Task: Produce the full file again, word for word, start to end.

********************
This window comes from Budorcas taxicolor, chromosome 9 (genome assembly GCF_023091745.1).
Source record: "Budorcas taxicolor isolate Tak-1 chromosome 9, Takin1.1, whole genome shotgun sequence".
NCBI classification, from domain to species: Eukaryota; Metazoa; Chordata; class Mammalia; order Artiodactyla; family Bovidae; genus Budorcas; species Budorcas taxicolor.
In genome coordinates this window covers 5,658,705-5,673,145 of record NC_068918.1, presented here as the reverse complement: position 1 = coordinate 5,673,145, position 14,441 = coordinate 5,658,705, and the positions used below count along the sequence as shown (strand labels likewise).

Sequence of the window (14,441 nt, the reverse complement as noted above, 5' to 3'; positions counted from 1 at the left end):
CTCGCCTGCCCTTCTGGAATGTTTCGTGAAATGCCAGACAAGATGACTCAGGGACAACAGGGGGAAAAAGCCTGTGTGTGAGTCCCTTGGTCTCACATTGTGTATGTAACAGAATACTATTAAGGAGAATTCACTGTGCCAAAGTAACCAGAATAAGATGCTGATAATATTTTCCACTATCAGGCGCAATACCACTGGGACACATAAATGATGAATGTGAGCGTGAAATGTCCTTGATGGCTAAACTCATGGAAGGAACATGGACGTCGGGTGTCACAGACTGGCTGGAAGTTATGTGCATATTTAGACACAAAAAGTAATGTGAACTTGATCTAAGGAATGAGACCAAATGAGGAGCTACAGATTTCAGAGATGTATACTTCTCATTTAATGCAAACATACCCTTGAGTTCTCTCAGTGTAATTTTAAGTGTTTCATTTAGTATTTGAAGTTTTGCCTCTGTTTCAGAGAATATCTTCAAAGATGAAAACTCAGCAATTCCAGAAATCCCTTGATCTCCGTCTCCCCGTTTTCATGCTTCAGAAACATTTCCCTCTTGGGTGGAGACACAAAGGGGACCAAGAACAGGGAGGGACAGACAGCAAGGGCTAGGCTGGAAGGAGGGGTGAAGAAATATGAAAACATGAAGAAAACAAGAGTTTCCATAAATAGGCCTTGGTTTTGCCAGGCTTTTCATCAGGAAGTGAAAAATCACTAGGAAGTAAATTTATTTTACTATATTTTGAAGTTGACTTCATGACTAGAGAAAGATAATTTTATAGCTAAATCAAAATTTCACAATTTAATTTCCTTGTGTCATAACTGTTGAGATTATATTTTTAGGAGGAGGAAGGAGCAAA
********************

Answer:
This window comes from Budorcas taxicolor, chromosome 9 (genome assembly GCF_023091745.1).
Source record: "Budorcas taxicolor isolate Tak-1 chromosome 9, Takin1.1, whole genome shotgun sequence".
NCBI classification, from domain to species: Eukaryota; Metazoa; Chordata; class Mammalia; order Artiodactyla; family Bovidae; genus Budorcas; species Budorcas taxicolor.
In genome coordinates this window covers 5,658,705-5,673,145 of record NC_068918.1, presented here as the reverse complement: position 1 = coordinate 5,673,145, position 14,441 = coordinate 5,658,705, and the positions used below count along the sequence as shown (strand labels likewise).

Sequence of the window (14,441 nt, the reverse complement as noted above, 5' to 3'; positions counted from 1 at the left end):
CTCGCCTGCCCTTCTGGAATGTTTCGTGAAATGCCAGACAAGATGACTCAGGGACAACAGGGGGAAAAAGCCTGTGTGTGAGTCCCTTGGTCTCACATTGTGTATGTAACAGAATACTATTAAGGAGAATTCACTGTGCCAAAGTAACCAGAATAAGATGCTGATAATATTTTCCACTATCAGGCGCAATACCACTGGGACACATAAATGATGAATGTGAGCGTGAAATGTCCTTGATGGCTAAACTCATGGAAGGAACATGGACGTCGGGTGTCACAGACTGGCTGGAAGTTATGTGCATATTTAGACACAAAAAGTAATGTGAACTTGATCTAAGGAATGAGACCAAATGAGGAGCTACAGATTTCAGAGATGTATACTTCTCATTTAATGCAAACATACCCTTGAGTTCTCTCAGTGTAATTTTAAGTGTTTCATTTAGTATTTGAAGTTTTGCCTCTGTTTCAGAGAATATCTTCAAAGATGAAAACTCAGCAATTCCAGAAATCCCTTGATCTCCGTCTCCCCGTTTTCATGCTTCAGAAACATTTCCCTCTTGGGTGGAGACACAAAGGGGACCAAGAACAGGGAGGGACAGACAGCAAGGGCTAGGCTGGAAGGAGGGGTGAAGAAATATGAAAACATGAAGAAAACAAGAGTTTCCATAAATAGGCCTTGGTTTTGCCAGGCTTTTCATCAGGAAGTGAAAAATCACTAGGAAGTAAATTTATTTTACTATATTTTGAAGTTGACTTCATGACTAGAGAAAGATAATTTTATAGCTAAATCAAAATTTCACAATTTAATTTCCTTGTGTCATAACTGTTGAGATTATATTTTTAGGAGGAGGAAGGAGCAAA